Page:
Expanding Washington’s tax base to out-of-state shoppers could save in-home nursing care

Senator Karen Keiser sponsor of SB5926

As we’ve noted in previous posts, Washington’s tax structure, last updated in the 1930s, is riddled with tax exemptions for private industry and relies heavily on a sales tax that hits our low- and middle-income workers hardest.

This not only exacerbates Washington’s revenue problems – a direct result of the recession – it also contributes to a long-term structural deficit that is weighing down economic recovery.

Washington’s sales tax applies to goods but largely exempts services. That was fine back in the 1930’s, but in today’s 21st century economy, consumers spend less on goods and more on services like health care, beauty salons, and attorneys. People are also buying more goods over the internet – often without paying sales tax. Since sales taxes don’t cover these transactions, over time, our public investments aren’t keeping up with growth in the economy.

Washington state needs to expand its tax base in order to fund schools, roads, police services, and everything else we rely on government for.

That’s part of the reason Washington state Senator Karen Keiser (D-Kent) proposed SB 5926, which would restore cuts to in-home care nurses. These nurses care for elderly adults in their own homes – a proven cost-saver that keeps people out of more expensive nursing homes and hospitals. Keiser proposes restoring the cuts by ending a tax exemption for out-of-state shoppers, who currently don’t pay our state sales taxes. Doing so would expand the tax base, raising about $90 million.

From the Public News Service:

The nine co-sponsors of Senate Bill 5926 are all Democrats. Keiser says she tried to get Republican co-sponsors for the legislation, but without success. In the view of many GOP lawmakers, taking a tax exemption away, in effect, creates a tax. To Keiser, it’s a popular refrain, but one that isn’t getting the state anywhere in solving the budget crisis.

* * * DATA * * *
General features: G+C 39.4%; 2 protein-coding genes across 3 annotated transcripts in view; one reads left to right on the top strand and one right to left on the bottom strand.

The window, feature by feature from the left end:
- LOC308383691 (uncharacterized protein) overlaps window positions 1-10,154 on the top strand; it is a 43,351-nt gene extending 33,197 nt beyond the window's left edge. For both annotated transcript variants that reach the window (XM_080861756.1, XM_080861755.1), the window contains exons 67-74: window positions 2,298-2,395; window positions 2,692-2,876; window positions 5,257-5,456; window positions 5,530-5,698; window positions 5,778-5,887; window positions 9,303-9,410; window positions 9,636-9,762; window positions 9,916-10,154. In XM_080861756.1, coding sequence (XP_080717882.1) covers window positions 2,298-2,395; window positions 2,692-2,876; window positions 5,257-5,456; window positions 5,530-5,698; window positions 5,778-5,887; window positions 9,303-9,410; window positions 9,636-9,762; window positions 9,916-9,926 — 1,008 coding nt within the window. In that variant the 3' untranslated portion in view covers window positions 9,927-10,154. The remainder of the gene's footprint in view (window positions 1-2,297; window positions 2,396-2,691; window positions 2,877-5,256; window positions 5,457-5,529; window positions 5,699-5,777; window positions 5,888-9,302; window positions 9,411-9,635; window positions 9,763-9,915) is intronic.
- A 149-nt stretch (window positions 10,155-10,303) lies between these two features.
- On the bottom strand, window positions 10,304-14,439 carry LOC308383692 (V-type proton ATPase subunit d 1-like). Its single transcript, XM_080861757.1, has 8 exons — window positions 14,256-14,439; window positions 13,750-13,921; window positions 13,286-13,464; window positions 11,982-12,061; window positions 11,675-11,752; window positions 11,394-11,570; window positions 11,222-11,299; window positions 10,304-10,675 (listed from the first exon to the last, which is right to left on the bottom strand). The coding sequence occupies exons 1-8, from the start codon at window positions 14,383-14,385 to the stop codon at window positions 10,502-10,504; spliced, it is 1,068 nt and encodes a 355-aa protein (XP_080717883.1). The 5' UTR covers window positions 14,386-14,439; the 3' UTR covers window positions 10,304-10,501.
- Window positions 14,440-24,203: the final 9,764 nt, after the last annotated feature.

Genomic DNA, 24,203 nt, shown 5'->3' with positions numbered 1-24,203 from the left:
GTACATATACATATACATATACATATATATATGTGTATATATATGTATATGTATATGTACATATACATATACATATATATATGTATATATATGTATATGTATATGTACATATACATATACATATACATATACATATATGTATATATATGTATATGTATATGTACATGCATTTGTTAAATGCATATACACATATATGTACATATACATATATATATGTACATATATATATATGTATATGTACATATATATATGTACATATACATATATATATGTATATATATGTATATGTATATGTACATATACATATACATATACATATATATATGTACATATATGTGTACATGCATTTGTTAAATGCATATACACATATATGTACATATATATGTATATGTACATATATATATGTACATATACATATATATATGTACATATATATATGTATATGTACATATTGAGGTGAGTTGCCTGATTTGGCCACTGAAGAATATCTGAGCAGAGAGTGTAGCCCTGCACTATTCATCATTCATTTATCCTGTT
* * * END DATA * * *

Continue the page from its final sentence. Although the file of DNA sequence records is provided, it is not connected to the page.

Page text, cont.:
“It’s very easy to be anti-tax, and it’s very much ideology among some people, a matter of faith. I don’t agree; I don’t think the public agrees that every tax loophole closure is the same as a tax increase.”

The measure asks voters to decide in November whether shoppers visiting Washington from out-of-state should have to pay the sales tax on their purchases. The bill is in the Ways and Means Committee.

Treating tax exemptions as an expense – and comparing their value side-by-side with other expenses to determine their value – is just common sense. Ignoring the problem will just cause more trouble down the road.

(Full disclosure: Senator Keiser is an EOI Board Member).

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Posted in An Inclusive Economy, Progressive Tax Reform


  1. Winslow P. Kelpfroth says:

    does the $90 Mil in projected revenue factor in the Oregonians who will no longer bother to drive to Vancouver or Longview in order to shop?

    • Yes. As noted in the fiscal note for the bill, which is available on the Washington State Legislature website: “Repealing the nonresident retail sales tax exemption is assumed to result in fewer retail sales to nonresidents, resulting in a decrease in business and occupation tax revenues. To calculate the percent of sales that would be lost, counties were divided into border counties (counties bordering Oregon and non-border counties. (Within the analysis the calculations for border and non-border counties were calculated using different elasticities.)”

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